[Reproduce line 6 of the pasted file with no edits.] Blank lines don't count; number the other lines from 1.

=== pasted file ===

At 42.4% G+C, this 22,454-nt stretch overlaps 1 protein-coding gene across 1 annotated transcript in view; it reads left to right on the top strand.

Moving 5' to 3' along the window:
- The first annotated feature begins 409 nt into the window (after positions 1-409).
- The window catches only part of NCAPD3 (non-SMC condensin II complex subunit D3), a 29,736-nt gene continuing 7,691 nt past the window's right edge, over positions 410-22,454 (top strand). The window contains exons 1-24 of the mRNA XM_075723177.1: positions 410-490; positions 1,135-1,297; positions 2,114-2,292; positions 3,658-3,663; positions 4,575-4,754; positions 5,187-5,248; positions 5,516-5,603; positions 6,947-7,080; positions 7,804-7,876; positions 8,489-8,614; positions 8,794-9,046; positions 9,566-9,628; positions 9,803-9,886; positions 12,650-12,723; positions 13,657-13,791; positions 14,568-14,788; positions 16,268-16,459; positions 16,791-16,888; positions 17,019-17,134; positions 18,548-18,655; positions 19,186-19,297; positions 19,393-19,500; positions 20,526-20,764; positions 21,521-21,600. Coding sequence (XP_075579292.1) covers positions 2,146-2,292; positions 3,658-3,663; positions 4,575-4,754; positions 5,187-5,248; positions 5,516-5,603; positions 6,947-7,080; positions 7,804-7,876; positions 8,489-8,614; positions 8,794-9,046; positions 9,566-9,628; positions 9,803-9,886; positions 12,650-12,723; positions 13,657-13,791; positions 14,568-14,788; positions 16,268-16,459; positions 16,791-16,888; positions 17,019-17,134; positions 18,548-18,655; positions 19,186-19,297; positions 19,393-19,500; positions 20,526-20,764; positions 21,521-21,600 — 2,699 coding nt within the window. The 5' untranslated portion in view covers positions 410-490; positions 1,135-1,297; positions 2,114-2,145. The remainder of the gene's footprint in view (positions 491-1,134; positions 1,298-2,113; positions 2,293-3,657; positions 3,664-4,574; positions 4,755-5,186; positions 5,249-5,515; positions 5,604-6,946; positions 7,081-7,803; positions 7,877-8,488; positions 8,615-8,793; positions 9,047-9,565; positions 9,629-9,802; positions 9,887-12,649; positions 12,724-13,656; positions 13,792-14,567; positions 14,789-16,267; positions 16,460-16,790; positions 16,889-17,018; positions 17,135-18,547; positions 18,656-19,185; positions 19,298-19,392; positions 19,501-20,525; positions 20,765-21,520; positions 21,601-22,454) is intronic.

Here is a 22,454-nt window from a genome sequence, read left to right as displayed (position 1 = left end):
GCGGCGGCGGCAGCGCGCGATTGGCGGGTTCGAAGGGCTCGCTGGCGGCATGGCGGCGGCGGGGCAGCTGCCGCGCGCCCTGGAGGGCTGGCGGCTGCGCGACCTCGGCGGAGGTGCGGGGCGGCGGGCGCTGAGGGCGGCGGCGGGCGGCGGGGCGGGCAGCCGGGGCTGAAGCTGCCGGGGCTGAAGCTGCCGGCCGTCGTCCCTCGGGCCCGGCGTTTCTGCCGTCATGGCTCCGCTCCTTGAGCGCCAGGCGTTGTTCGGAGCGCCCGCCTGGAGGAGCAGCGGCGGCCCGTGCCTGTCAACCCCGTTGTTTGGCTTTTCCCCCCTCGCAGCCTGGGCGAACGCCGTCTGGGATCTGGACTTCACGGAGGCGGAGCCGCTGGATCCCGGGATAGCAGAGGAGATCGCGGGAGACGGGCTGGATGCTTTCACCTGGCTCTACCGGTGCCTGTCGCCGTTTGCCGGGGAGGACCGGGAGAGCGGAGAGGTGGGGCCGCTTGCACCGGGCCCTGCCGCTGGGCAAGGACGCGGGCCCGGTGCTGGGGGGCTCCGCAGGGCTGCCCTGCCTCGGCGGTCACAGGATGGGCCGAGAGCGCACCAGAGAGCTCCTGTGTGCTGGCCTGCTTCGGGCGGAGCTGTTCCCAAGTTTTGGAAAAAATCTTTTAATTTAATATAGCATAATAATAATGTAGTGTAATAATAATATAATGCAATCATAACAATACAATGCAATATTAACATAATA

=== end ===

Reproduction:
GCGGCGGCGGCAGCGCGCGATTGGCGGGTTCGAAGGGCTCGCTGGCGGCATGGCGGCGGCGGGGCAGCTGCCGCGCGCCCTGGAGGGCTGGCGGCTGCGCGACCTCGGCGGAGGTGCGGGGCGGCGGGCGCTGAGGGCGGCGGCGGGCGGCGGGGCGGGCAGCCGGGGCTGAAGCTGCCGGGGCTGAAGCTGCCGGCCGTCGTCCCTCGGGCCCGGCGTTTCTGCCGTCATGGCTCCGCTCCTTGAGCGCCAGGCGTTGTTCGGAGCGCCCGCCTGGAGGAGCAGCGGCGGCCCGTGCCTGTCAACCCCGTTGTTTGGCTTTTCCCCCCTCGCAGCCTGGGCGAACGCCGTCTGGGATCTGGACTTCACGGAGGCGGAGCCGCTGGATCCCGGGATAGCAGAGGAGATCGCGGGAGACGGGCTGGATGCTTTCACCTGGCTCTACCGGTGCCTGTCGCCGTTTGCCGGGGAGGACCGGGAGAGCGGAGAGGTGGGGCCGCTTGCACCGGGCCCTGCCGCTGGGCAAGGACGCGGGCCCGGTGCTGGGGGGCTCCGCAGGGCTGCCCTGCCTCGGCGGTCACAGGATGGGCCGAGAGCGCACCAGAGAGCTCCTGTGTGCTGGCCTGCTTCGGGCGGAGCTGTTCCCAAGTTTTGGAAAAAATCTTTTAATTTAATATAGCATAATAATAATGTAGTGTAATAATAATATAATGCAATCATAACAATACAATGCAATATTAACATAATA